Sunday, February 15, 2009

Romantic elements

My book is currently on submission. My agent forwarded a strange comment this week from an editor (my science fiction has too much science in it) - which got me thinking about subgenres. I've heard from those who don't read science fiction that it's a limiting genre - it has to be about spaceships and rayguns and robots, right? The reverse is true. Science fiction is the most expansive genre there is because you can combine it with other genres and quite literally write about absolutely anything. You just need to include a "What if?" What if something about science, culture, or history was plausibly different from what we know now? (I say "plausibly" because the implausible, or more accurately the impossible, would push the story into the realm of fantasy.)

Song of Scarabaeus is science fiction with what I call "a touch of romance", or what the industry calls "romantic elements." (I use the former description because the romantic elements are very light - I wanted to allow room for development in a sequel.) Other subgenres include mystery, suspense, adventure, historical, literary, etc. Then there's "futuristic romance," which reads like a romance novel but in a sci-fi setting (the relationship is at least as important as the plot). Examples I've enjoyed are Linnea Sinclair and CJ Barry. I enjoy a good romance - in fact, I prefer to see a romance in just about any fiction I'm reading - and I belong to our local Romance Writers of America chapter.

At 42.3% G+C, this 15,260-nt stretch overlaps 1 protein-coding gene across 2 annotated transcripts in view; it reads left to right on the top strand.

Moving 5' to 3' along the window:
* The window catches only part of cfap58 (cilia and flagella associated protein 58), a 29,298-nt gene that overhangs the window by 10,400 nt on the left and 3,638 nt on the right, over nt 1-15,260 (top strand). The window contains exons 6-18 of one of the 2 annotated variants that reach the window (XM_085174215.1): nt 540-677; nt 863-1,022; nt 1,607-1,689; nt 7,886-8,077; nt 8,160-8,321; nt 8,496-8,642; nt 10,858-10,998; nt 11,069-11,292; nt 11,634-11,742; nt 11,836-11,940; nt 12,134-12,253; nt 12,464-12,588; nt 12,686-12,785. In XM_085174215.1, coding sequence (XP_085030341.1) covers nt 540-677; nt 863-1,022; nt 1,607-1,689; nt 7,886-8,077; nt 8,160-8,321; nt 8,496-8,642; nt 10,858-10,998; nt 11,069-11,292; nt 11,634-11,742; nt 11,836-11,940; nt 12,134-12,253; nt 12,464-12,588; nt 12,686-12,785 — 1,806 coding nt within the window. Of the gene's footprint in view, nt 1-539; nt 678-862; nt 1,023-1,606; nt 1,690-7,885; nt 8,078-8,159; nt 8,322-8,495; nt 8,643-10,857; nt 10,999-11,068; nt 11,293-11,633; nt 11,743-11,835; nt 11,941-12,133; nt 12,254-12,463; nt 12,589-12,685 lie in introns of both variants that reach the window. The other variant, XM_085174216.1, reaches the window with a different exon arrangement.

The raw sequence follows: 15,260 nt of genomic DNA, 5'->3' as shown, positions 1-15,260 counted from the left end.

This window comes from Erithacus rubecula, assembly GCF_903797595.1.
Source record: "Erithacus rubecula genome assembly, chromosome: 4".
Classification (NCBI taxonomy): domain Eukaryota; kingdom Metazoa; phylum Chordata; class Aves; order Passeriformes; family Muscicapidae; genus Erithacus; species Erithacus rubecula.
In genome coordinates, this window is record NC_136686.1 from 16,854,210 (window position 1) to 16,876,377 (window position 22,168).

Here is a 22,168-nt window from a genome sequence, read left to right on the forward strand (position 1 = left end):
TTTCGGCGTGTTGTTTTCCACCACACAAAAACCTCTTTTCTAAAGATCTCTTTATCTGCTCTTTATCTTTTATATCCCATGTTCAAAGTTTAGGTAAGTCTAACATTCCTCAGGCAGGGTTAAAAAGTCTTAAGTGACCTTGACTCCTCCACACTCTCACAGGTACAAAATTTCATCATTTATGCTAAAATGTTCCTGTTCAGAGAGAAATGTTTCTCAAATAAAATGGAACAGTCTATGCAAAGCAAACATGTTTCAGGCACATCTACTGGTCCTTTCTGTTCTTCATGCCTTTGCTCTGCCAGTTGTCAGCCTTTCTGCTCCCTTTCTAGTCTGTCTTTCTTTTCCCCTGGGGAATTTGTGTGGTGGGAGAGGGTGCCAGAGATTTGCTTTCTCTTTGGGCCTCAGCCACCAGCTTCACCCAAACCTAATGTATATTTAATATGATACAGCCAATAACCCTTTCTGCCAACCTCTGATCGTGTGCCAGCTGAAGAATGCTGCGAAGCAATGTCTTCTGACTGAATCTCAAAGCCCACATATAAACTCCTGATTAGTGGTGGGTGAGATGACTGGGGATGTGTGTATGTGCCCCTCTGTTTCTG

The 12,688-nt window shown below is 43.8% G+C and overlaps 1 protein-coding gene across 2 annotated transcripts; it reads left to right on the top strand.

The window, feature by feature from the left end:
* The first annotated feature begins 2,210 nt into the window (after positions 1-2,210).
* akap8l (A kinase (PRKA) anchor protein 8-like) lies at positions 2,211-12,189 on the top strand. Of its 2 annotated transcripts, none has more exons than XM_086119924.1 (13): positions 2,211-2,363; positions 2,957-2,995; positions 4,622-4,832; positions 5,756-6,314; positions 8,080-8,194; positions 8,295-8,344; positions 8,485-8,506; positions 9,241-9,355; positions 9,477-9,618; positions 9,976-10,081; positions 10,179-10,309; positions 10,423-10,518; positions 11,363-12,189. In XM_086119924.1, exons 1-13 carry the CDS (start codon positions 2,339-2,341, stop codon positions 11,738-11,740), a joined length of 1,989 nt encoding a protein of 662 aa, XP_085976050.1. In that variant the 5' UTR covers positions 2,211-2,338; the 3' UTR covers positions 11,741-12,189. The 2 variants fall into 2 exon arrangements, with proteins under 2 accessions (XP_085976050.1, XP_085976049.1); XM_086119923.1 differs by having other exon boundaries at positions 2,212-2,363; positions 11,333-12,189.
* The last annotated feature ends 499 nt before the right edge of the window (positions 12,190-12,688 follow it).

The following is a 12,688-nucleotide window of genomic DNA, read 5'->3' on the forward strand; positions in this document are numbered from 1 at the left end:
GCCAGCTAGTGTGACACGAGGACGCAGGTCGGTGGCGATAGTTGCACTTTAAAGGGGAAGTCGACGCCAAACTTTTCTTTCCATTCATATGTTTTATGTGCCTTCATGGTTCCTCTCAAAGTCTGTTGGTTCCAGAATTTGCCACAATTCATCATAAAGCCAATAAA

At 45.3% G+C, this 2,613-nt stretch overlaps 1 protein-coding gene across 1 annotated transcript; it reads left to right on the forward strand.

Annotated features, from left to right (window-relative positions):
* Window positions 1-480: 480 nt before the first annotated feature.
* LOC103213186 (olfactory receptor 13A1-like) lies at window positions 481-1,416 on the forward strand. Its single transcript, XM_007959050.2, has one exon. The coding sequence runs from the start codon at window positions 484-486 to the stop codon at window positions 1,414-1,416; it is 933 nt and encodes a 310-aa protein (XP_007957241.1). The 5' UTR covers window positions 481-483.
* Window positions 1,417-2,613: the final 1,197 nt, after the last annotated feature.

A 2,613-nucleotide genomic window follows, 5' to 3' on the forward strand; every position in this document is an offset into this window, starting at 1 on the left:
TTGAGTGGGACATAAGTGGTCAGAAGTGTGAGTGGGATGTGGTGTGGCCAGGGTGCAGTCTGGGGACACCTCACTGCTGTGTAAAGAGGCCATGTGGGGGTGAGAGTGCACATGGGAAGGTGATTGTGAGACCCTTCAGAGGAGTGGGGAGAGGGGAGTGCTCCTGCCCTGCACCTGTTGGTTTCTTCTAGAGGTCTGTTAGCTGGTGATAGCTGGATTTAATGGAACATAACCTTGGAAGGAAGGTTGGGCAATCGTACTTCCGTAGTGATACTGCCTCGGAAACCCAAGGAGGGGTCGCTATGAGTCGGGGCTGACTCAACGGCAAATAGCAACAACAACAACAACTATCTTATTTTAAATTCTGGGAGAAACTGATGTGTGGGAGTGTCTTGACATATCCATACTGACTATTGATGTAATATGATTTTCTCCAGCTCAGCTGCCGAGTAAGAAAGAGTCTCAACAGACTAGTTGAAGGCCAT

And speaking of romance, it's Valentine's Day. I considered making my husband pink starship cookies but settled for something more traditional. I am Christmas-Cookiemaker Extraordinaire, but it was nice to try something different:

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